Managing a lab that is open to the public does present a unique set of challenges. In a traditional lab, researchers can control the type of participants involved in a study. But as Fennell explained, every day at the Living Lab is different, and the researchers never know what ages of children, or how many, they will receive. But these challenges ultimately become an asset, forcing the researchers to be innovative, think creatively, and push the boundaries of research methodologies.
To collect the data the researchers are looking for, they must engage children in fun games and problemsolving tasks. The games performed at the Living Lab generally last just about five minutes each, so families still have plenty of time to explore other areas of the museum. Parents can observe the process through glass walls or Skype video, and the researchers explain exactly what they are studying and what different responses from their children mean.
“We have seen many repeat participants coming back to visit the museum,” says Fennell. Repeat guests allow the researchers to collect additional data on the same participant and note any changes or trends. As of April 2018, the team had already worked with a total of about 700 participants.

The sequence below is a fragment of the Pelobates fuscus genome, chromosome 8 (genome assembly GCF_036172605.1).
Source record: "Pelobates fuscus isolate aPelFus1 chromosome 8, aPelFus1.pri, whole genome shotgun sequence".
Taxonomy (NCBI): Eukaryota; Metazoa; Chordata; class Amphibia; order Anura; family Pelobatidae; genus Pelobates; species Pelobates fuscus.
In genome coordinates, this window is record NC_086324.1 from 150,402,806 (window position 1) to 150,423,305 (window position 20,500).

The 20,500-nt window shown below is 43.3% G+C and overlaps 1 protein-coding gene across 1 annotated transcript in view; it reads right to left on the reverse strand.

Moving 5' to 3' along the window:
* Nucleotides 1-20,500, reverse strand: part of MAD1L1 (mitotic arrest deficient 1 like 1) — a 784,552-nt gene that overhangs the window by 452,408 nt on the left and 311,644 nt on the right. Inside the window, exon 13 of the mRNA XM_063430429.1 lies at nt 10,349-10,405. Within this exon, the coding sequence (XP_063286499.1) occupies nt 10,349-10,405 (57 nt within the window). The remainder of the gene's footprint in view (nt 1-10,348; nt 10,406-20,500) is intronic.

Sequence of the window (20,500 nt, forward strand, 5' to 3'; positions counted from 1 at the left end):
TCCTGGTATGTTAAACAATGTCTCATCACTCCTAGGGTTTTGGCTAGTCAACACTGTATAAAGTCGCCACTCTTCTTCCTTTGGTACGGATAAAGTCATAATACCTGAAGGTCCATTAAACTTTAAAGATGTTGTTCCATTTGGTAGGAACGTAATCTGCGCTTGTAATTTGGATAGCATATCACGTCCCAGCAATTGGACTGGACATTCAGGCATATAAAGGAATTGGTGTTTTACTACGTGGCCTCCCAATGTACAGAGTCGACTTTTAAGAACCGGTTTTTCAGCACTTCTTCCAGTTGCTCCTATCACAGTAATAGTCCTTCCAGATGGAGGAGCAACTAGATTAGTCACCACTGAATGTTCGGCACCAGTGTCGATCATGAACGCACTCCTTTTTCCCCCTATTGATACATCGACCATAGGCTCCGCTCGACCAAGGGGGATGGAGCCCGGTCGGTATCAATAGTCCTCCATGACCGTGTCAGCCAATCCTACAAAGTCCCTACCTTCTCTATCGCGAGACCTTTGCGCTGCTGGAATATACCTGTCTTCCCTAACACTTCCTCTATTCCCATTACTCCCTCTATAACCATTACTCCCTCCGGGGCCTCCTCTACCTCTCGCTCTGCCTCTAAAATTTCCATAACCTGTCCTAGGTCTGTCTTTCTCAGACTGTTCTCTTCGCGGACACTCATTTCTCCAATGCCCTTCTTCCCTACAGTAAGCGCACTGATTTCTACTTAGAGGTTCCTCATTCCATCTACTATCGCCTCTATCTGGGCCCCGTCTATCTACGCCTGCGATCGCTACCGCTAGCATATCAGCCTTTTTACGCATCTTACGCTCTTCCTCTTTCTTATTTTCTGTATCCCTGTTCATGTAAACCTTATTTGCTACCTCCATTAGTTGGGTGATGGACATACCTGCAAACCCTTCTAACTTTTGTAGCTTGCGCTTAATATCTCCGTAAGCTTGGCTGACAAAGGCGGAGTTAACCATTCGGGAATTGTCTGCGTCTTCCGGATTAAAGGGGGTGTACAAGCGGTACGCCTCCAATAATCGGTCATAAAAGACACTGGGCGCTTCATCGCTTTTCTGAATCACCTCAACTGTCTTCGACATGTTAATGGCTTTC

One of the experiments that Zamuner conducts seeks to determine whether repeating words actually helps a child learn and retain vocabulary. She does this by introducing a child participant to a “sleeping” stuffed bear named Mr. Wiggles, who enjoys learning new words. While Mr. Wiggles sleeps, the child is shown a series of images on a computer screen. During the training, the child is asked to either say the image of the word on the screen (what Zamuner refers to as a produced condition) or to listen when the computer presents prerecorded words (a heard condition). The child is then instructed to “wake up” Mr. Wiggles and tell him as many words as they can remember. Zamuner compares the number of words recalled from the produced vs. heard conditions.
“The results will lead to a better understanding of how speech production can be used as a tool for clinical assessment and therapy,” says Zamuner. “The findings will also be relevant to software developers working on automatic speech recognition systems that enable players to control gameplay through their own speech.”
The Living Lab is also equipped with some of the latest instruments and technologies, such as eye-tracking software, which can assist the researchers in measuring participants’ engagement and retention during experiments.